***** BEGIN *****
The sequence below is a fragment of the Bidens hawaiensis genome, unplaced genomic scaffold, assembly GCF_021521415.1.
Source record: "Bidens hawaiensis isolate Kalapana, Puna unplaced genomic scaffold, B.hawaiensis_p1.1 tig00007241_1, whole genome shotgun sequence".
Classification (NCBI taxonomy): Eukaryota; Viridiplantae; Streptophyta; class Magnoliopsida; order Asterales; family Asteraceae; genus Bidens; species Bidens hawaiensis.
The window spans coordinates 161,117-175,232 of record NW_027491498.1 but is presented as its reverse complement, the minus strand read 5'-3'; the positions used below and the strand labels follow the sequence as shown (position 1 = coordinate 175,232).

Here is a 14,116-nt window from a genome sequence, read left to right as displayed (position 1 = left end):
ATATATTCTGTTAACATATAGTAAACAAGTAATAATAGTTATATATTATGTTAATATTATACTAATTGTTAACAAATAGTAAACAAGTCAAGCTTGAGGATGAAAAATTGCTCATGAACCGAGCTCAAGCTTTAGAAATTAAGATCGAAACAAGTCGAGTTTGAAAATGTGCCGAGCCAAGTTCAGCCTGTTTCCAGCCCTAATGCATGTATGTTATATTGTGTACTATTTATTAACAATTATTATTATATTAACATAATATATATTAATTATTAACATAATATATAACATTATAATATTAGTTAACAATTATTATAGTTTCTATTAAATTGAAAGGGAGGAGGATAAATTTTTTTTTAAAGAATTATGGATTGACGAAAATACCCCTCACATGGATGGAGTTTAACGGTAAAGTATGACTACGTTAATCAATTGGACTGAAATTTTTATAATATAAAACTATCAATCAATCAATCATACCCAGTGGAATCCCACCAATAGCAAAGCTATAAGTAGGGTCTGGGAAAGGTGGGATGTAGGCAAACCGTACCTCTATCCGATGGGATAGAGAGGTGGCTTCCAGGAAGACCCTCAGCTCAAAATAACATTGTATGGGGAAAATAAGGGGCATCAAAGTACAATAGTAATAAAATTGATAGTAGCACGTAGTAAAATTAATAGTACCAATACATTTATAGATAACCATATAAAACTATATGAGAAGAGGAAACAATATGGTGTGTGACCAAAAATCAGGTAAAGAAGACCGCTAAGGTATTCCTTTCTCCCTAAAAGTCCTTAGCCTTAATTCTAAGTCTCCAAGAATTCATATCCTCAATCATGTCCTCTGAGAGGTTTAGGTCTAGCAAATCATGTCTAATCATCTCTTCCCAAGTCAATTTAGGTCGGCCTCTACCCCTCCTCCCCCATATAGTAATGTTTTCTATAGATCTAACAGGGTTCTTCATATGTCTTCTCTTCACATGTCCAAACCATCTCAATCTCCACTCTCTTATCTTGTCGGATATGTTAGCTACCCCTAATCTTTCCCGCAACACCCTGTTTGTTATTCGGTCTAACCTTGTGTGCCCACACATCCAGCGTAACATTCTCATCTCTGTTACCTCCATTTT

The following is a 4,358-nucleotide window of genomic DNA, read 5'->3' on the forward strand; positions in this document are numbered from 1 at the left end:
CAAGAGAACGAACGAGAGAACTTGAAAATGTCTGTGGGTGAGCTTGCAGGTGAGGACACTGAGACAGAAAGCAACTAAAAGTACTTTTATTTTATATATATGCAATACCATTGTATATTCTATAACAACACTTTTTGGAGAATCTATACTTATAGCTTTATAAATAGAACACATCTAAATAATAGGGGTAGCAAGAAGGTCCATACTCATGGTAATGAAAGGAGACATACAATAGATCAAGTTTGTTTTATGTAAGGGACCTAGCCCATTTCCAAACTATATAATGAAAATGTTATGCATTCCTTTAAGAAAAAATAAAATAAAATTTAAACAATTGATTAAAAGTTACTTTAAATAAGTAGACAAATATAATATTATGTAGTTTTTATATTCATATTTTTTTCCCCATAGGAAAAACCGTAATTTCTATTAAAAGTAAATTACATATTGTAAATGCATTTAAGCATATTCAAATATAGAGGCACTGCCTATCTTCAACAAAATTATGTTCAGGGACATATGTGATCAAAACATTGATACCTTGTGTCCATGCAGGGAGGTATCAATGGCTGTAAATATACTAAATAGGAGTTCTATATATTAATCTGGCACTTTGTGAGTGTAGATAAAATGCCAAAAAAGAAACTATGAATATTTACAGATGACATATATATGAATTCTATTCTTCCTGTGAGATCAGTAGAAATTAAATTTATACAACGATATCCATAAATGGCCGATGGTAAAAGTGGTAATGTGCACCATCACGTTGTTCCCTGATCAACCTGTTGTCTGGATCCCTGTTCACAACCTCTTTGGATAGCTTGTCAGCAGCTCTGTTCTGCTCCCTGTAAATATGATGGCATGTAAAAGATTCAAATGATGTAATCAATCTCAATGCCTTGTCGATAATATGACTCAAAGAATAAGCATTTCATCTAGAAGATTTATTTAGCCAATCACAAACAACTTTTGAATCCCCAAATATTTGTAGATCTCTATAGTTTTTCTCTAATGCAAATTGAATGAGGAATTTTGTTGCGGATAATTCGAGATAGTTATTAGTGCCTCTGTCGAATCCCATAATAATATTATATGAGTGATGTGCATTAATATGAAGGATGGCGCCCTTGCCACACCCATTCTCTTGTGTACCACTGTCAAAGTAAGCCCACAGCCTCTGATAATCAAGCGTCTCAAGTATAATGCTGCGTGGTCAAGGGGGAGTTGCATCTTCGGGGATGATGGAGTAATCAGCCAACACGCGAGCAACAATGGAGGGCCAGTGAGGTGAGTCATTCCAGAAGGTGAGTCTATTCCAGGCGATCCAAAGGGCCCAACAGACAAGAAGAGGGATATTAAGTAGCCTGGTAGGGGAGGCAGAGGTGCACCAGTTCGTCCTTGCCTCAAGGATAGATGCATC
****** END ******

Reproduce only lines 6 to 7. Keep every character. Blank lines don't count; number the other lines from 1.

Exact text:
ATATATTCTGTTAACATATAGTAAACAAGTAATAATAGTTATATATTATGTTAATATTATACTAATTGTTAACAAATAGTAAACAAGTCAAGCTTGAGGATGAAAAATTGCTCATGAACCGAGCTCAAGCTTTAGAAATTAAGATCGAAACAAGTCGAGTTTGAAAATGTGCCGAGCCAAGTTCAGCCTGTTTCCAGCCCTAATGCATGTATGTTATATTGTGTACTATTTATTAACAATTATTATTATATTAACATAATATATATTAATTATTAACATAATATATAACATTATAATATTAGTTAACAATTATTATAGTTTCTATTAAATTGAAAGGGAGGAGGATAAATTTTTTTTTAAAGAATTATGGATTGACGAAAATACCCCTCACATGGATGGAGTTTAACGGTAAAGTATGACTACGTTAATCAATTGGACTGAAATTTTTATAATATAAAACTATCAATCAATCAATCATACCCAGTGGAATCCCACCAATAGCAAAGCTATAAGTAGGGTCTGGGAAAGGTGGGATGTAGGCAAACCGTACCTCTATCCGATGGGATAGAGAGGTGGCTTCCAGGAAGACCCTCAGCTCAAAATAACATTGTATGGGGAAAATAAGGGGCATCAAAGTACAATAGTAATAAAATTGATAGTAGCACGTAGTAAAATTAATAGTACCAATACATTTATAGATAACCATATAAAACTATATGAGAAGAGGAAACAATATGGTGTGTGACCAAAAATCAGGTAAAGAAGACCGCTAAGGTATTCCTTTCTCCCTAAAAGTCCTTAGCCTTAATTCTAAGTCTCCAAGAATTCATATCCTCAATCATGTCCTCTGAGAGGTTTAGGTCTAGCAAATCATGTCTAATCATCTCTTCCCAAGTCAATTTAGGTCGGCCTCTACCCCTCCTCCCCCATATAGTAATGTTTTCTATAGATCTAACAGGGTTCTTCATATGTCTTCTCTTCACATGTCCAAACCATCTCAATCTCCACTCTCTTATCTTGTCGGATATGTTAGCTACCCCTAATCTTTCCCGCAACACCCTGTTTGTTATTCGGTCTAACCTTGTGTGCCCACACATCCAGCGTAACATTCTCATCTCTGTTACCTCCATTTT

The following is a 4,358-nucleotide window of genomic DNA, read 5'->3' on the forward strand; positions in this document are numbered from 1 at the left end: